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Frequent Document Shredding Questions (FAQ’s)

What should I Shred?

Shred Source wants to help you not only with our secure shredding services, but in our expert advice on how to handle the disposal of old documents and electronic media.

When going through the variety of documents in your possession, here is a quick list of items that definitely should not be thrown out:

  • Birth and death certificates
  • Social Security cards
  • Passports
  • Marriage and business licenses
  • Loan documents
  • House deeds and mortgages
  • Insurance policy documents
  • Your most recent tax records (up to 7 years)

These documents all relate to state and federal laws in some form, so it’s vital that you hold onto them should you ever have to deal with something like a legal case or a government audit. Beyond that, any other document that is old or useless, but still contains personal or confidential information, should be marked for shredding. This can include receipts, credit reports, financial statements, tax returns, legal briefs, blueprints and technical drawings, personnel records, and customer invoices.

Why Can’t I Shred This Myself?

You might think that it’s more cost-effective to do all your paper shredding and media destruction in-house—that is, leaving it to your employees. However, the danger of leaving shredding to your employees’ discretion means that some documents won’t get shredded when they need to be and your risk of a data breach only increases.

It’s also been found that some office shredders do a very basic strip cut. This means that anyone digging through your dumpster can easily find the remains and tape them back together to read whatever company secrets were being kept on that piece of paper.

The difference between your in-house shredding and Shred Source’s process is that we do everything according to the highest security standards in the industry. By using locked shredding bins and licensed, security-screened technicians, we ensure that every single document is completely destroyed and no confidential information will ever leave the premises.

How much does shredding cost?

Every organization wants to find the most cost-effective solution to information destruction. Of course, we believe that our secure shredding services are far less costly in the long run than leaving your information security up to the small office shredder.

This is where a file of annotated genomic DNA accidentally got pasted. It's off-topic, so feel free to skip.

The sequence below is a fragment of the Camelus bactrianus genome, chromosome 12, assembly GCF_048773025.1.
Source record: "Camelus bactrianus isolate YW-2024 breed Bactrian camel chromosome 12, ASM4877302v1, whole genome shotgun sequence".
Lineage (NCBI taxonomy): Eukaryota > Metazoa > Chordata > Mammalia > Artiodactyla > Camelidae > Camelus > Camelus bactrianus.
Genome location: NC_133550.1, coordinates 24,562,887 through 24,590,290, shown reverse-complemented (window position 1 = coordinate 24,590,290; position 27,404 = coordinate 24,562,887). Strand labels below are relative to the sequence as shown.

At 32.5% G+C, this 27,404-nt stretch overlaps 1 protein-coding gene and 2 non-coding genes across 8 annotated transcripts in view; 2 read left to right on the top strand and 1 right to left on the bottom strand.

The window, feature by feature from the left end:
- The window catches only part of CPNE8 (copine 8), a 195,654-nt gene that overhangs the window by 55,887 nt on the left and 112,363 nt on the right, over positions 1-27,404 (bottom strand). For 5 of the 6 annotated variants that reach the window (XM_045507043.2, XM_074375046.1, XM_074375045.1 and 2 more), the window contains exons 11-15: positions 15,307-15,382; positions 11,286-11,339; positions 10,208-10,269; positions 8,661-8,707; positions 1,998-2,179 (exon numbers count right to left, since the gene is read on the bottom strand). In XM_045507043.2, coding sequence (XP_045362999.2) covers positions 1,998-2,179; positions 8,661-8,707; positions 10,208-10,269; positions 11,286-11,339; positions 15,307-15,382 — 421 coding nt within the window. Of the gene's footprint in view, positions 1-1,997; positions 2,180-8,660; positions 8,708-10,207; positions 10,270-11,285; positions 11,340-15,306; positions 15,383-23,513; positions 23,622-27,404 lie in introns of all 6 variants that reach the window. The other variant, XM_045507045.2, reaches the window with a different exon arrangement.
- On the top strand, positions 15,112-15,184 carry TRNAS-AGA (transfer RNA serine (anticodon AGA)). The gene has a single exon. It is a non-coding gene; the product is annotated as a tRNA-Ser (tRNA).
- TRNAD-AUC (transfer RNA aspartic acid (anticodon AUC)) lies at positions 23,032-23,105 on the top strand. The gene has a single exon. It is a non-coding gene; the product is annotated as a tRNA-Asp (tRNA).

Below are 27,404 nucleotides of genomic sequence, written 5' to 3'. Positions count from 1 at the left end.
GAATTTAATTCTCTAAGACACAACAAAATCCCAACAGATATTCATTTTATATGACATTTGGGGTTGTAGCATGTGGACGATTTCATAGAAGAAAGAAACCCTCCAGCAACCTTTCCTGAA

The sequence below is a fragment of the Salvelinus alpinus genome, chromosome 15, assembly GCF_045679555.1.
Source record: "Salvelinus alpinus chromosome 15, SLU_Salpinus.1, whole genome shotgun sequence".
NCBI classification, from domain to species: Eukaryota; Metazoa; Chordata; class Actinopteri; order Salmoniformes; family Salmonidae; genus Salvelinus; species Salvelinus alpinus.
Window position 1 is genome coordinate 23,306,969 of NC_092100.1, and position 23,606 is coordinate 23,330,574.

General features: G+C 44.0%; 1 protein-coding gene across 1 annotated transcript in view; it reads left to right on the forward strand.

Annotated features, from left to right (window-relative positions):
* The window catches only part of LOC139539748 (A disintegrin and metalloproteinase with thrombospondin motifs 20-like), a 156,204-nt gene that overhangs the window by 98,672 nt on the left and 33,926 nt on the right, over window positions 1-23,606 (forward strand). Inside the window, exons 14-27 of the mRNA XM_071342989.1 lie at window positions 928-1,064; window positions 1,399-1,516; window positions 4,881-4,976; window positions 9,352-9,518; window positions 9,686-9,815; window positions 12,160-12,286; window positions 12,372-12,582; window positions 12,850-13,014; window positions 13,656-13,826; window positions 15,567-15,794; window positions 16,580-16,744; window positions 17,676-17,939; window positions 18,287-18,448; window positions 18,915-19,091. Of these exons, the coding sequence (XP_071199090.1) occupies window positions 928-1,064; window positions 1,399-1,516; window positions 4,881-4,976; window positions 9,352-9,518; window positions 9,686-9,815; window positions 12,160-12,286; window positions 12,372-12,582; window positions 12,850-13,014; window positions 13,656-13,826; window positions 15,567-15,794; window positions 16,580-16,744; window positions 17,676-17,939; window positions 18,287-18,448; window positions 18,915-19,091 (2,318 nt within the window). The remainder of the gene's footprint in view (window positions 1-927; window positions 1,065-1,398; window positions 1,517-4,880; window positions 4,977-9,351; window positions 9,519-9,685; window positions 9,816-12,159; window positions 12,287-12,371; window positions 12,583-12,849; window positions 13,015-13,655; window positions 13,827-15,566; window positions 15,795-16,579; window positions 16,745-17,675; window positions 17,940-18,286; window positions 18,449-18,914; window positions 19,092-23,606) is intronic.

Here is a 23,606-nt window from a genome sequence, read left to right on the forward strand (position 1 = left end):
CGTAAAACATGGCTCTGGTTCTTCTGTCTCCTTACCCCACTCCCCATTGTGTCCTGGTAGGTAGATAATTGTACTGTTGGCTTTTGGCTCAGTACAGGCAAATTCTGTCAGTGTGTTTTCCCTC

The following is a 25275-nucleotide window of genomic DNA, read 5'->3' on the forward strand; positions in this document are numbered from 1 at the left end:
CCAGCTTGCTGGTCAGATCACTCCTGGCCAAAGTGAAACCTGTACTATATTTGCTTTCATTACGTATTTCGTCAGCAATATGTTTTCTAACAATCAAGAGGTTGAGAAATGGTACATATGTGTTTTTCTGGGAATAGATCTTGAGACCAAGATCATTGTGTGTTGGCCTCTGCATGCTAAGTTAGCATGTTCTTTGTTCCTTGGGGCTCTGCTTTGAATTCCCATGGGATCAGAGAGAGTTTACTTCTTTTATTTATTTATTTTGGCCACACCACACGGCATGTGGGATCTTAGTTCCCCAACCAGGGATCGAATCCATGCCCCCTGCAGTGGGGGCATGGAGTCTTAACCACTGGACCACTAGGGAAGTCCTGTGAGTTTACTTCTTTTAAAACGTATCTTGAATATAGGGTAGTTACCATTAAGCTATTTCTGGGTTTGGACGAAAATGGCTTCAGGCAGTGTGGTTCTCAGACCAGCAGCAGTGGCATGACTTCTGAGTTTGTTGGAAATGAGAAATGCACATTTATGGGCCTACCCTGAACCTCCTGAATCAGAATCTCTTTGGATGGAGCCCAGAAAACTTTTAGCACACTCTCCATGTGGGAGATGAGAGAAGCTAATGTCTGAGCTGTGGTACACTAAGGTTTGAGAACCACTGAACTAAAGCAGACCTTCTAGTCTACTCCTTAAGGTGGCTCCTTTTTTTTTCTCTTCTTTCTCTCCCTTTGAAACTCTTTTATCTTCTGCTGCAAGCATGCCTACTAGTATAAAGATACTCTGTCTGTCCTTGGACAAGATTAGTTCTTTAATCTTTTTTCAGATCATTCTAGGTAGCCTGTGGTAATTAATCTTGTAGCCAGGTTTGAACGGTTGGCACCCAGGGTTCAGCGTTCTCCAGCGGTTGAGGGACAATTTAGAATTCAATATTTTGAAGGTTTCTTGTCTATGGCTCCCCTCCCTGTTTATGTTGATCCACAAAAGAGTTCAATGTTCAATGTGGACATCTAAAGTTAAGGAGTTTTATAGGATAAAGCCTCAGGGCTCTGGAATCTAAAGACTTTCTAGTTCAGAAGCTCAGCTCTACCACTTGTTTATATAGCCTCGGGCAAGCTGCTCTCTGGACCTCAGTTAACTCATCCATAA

On average, the cost of a shredding service depends on two key factors:

• The amount of paper marked for destruction

• How often you make use of our services

For a fast and well-priced solution, we recommend that you hire one of our mobile shredding vehicles. Shredding onsite is far more effective and less costly than transporting all your intact documents to one of our secure shredding facilities.

To learn more, please give us a call and talk to one of our service representatives about how we can fit our secure shredding services into your budget.

Plant vs. Mobile Shredding: Which is Better?

Like most information destruction companies, Shred Source offers secure shredding services at one of our private facilities or on your own premises with one of our mobile units.

Where you’d like your documents shredded is entirely up to you. The advantages that plant-based shredding offers include:

• A higher level of information security and privacy

• Immediate disposal of shredded material to a recycling facility

• Less liability to you and your organization

 

On the other hand, our mobile shredding services give you such benefits as:

• Your direct supervision of the entire shredding process

• A documented chain-of-custody for office accountability

• The use of mobile shredding vehicles for precise control and security

 

In either case, Shred Source guarantees that all your documents marked for destruction will be completely processed and the remains recycled in an environmentally friendly manner. Our work will not end until we place a Certificate of Destruction in your hands.

How Do I Know My Materials Have Been Shredded?